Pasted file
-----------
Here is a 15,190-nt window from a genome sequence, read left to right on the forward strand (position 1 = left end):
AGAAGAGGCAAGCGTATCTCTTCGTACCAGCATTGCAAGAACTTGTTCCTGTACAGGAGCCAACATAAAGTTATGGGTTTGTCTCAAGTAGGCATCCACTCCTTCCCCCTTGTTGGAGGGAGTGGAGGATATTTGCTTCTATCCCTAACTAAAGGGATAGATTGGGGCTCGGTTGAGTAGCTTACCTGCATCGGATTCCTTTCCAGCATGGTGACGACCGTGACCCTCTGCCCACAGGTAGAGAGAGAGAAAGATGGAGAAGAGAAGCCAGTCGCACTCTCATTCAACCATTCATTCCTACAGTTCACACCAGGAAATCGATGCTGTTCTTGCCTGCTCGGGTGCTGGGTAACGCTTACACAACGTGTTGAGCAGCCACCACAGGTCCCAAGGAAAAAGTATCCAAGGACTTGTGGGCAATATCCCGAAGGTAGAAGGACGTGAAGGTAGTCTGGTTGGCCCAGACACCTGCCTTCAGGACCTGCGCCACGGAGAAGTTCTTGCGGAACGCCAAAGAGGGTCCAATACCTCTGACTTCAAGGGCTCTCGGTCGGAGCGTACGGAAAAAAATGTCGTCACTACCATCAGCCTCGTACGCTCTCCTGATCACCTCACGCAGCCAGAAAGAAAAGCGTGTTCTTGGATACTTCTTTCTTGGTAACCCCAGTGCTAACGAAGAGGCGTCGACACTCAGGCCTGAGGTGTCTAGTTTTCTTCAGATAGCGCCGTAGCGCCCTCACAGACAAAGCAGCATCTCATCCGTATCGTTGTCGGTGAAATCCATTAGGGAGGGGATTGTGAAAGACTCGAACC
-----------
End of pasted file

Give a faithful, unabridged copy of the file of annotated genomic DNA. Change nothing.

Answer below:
Here is a 15,190-nt window from a genome sequence, read left to right on the forward strand (position 1 = left end):
AGAAGAGGCAAGCGTATCTCTTCGTACCAGCATTGCAAGAACTTGTTCCTGTACAGGAGCCAACATAAAGTTATGGGTTTGTCTCAAGTAGGCATCCACTCCTTCCCCCTTGTTGGAGGGAGTGGAGGATATTTGCTTCTATCCCTAACTAAAGGGATAGATTGGGGCTCGGTTGAGTAGCTTACCTGCATCGGATTCCTTTCCAGCATGGTGACGACCGTGACCCTCTGCCCACAGGTAGAGAGAGAGAAAGATGGAGAAGAGAAGCCAGTCGCACTCTCATTCAACCATTCATTCCTACAGTTCACACCAGGAAATCGATGCTGTTCTTGCCTGCTCGGGTGCTGGGTAACGCTTACACAACGTGTTGAGCAGCCACCACAGGTCCCAAGGAAAAAGTATCCAAGGACTTGTGGGCAATATCCCGAAGGTAGAAGGACGTGAAGGTAGTCTGGTTGGCCCAGACACCTGCCTTCAGGACCTGCGCCACGGAGAAGTTCTTGCGGAACGCCAAAGAGGGTCCAATACCTCTGACTTCAAGGGCTCTCGGTCGGAGCGTACGGAAAAAAATGTCGTCACTACCATCAGCCTCGTACGCTCTCCTGATCACCTCACGCAGCCAGAAAGAAAAGCGTGTTCTTGGATACTTCTTTCTTGGTAACCCCAGTGCTAACGAAGAGGCGTCGACACTCAGGCCTGAGGTGTCTAGTTTTCTTCAGATAGCGCCGTAGCGCCCTCACAGACAAAGCAGCATCTCATCCGTATCGTTGTCGGTGAAATCCATTAGGGAGGGGATTGTGAAAGACTCGAACC